Trends: New DJ In Town

iPod-based music services are finding new ways to deliver loads of music

Walk into the glamorous lobby of the Washington (D.C.) Four Seasons Hotel before noon and you'll hear some smooth jazz, maybe a little Sade or Nina Simone. Stop in for afternoon tea, and you'll hear Frank Sinatra or bossa nova king João Gilberto. By evening the mood has changed again: Barflies sip cocktails to the funky bass of Jamiroquai and Thievery Corporation. The DJ? The Four Seasons' iPod.

In April the hotel ended its longstanding contract with Muzak to sign a deal with Audiostiles, a New York startup using iPods and their clients' existing sound systems to create made-to-order ambience without repeating songs. "This service allows us the ultimate flexibility," says David Bernand, the Four Seasons' food and beverage director. "I can hear any song I want, anytime I want. I have complete control."

Entrepreneurs have been quick to build a service economy around the iPod boom. "The idea that there is a market here is a slam dunk," says Ted Schadler, a digital music analyst at Forrester Research, which predicts that the market for digital music will grow to $4.5 billion in 2008.

Audiostiles' Jeremy Abrams is just one entrepreneur hoping to prove Schadler right. Abrams launched Audiostiles in 2004 after a stint programming for XM Satellite Radio. "The iPod was a good excuse to get into the game because it was a new technology that was really practical for business," he says. With a girlfriend who worked as a publicist for New York restaurateur Daniel Boulud, Abrams was soon hooked into the world of high-end restaurants and spas. Rates start at $35 per hour of programmed music, plus the cost of any songs Audiostiles has to buy. The next step: branded CDs for clients to sell to their customers.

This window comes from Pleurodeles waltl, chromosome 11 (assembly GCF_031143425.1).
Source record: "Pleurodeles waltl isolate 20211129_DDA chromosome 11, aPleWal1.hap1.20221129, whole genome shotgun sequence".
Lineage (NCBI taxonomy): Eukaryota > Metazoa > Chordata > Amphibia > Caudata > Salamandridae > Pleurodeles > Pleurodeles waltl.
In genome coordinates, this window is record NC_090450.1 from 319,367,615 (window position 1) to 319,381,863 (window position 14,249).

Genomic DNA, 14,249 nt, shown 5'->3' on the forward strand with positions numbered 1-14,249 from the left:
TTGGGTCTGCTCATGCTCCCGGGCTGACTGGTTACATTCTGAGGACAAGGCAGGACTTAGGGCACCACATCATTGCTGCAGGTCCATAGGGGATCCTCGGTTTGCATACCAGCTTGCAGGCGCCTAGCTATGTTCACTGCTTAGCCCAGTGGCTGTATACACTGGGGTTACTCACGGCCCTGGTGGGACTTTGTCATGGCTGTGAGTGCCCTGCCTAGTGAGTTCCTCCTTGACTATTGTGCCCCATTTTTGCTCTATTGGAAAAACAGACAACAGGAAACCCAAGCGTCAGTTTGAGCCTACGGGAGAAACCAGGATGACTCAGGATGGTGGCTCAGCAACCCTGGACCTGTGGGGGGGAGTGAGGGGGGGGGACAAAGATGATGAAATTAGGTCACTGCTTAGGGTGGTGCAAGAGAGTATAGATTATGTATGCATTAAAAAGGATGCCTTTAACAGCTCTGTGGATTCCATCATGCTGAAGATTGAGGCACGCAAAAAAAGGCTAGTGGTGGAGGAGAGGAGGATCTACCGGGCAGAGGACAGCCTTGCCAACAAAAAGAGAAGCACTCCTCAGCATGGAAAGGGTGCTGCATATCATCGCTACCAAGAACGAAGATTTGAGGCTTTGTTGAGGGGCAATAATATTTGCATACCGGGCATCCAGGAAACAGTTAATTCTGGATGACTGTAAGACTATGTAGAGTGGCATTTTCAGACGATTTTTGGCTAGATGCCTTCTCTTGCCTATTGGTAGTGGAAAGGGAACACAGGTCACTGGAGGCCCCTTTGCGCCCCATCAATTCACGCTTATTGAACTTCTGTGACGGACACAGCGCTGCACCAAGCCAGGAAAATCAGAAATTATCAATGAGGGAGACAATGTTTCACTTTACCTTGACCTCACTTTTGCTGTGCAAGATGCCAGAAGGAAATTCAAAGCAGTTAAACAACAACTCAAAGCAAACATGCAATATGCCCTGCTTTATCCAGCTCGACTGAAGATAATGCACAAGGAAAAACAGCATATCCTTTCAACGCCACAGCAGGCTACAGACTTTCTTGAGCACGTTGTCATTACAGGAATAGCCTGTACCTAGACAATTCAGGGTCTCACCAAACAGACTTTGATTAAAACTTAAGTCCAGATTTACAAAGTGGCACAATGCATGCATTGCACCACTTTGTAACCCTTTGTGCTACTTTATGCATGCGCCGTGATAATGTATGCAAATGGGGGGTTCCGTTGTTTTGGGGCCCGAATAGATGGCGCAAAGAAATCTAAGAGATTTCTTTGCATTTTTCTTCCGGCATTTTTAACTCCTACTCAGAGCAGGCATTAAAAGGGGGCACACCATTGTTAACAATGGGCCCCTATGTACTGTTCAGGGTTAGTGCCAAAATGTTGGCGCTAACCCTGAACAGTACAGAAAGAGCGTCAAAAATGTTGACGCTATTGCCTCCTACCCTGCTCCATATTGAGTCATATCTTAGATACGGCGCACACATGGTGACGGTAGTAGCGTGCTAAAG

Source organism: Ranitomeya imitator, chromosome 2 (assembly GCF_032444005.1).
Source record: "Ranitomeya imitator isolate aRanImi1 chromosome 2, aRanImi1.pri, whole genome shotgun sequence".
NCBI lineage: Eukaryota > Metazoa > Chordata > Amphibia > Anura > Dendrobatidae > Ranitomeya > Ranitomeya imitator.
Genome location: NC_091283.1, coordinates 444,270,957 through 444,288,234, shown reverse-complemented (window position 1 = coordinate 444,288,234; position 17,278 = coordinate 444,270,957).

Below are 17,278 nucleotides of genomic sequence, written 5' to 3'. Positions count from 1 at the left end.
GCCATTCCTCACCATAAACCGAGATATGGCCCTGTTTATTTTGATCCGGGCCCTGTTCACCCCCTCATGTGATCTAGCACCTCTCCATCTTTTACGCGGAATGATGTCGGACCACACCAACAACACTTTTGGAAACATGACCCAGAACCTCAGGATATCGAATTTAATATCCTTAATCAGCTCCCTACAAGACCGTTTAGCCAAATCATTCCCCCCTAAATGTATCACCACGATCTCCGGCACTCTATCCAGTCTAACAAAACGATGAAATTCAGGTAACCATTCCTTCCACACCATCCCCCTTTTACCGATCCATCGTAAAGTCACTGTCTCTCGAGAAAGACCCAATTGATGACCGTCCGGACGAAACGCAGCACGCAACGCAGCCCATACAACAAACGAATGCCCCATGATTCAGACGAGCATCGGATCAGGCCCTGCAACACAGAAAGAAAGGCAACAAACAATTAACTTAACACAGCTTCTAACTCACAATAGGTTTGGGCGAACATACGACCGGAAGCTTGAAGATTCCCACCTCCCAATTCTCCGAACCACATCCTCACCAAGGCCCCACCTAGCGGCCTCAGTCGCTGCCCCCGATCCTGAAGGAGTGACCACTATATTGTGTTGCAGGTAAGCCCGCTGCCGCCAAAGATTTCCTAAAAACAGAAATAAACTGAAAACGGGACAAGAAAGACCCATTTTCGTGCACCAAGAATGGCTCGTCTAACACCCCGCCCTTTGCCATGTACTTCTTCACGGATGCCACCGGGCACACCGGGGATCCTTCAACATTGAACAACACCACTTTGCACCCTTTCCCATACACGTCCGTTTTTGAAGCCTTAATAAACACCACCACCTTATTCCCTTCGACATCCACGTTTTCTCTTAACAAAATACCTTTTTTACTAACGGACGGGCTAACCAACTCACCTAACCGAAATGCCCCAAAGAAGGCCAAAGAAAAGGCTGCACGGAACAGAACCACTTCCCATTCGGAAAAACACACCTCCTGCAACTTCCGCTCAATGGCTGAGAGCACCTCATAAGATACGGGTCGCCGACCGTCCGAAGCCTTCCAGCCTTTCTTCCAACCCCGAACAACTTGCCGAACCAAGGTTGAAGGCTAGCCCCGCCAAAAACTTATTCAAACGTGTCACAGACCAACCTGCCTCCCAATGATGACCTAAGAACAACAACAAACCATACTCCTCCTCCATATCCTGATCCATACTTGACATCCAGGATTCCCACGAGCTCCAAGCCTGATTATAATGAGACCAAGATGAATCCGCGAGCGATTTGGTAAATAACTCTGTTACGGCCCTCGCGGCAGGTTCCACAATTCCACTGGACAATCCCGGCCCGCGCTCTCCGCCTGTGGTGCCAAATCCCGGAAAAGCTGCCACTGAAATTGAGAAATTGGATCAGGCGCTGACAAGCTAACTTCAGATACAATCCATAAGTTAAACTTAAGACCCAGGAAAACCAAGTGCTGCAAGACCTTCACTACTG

Year-old HungryPod and three-year veteran RipDigital, both in New York, program iPods for individuals at $1.25 to $1.50 per CD. Catherine Keane started HungryPod when friends' requests to rip CDs and load playlists onto iPods started to number hundreds of CDs per week. She has a franchisee in Houston and plans to kick off a Washington (D.C.) service early next year. RipDigital distributes CD kits through high-end electronics retailer Tweeter, letting consumers send in up to 200 CDs to be returned as digital files or loaded on an iPod.

Fort Collins (S.C.)-based Muzak argues that music programming via iPods isn't robust enough for businesses. "There's a lot more to providing a music service than loading an iPod and sticking it in a closet," says spokesman Sumter Cox, who says Muzak has negotiated rights for 1.6 million songs. Audiostiles requires its clients to pay the licensing fees, though Abrams says he's working to make that easier for smaller clients. In the meantime, for many businesses, loading an iPod and sticking it in a closet sounds pretty good.

By Jane Black

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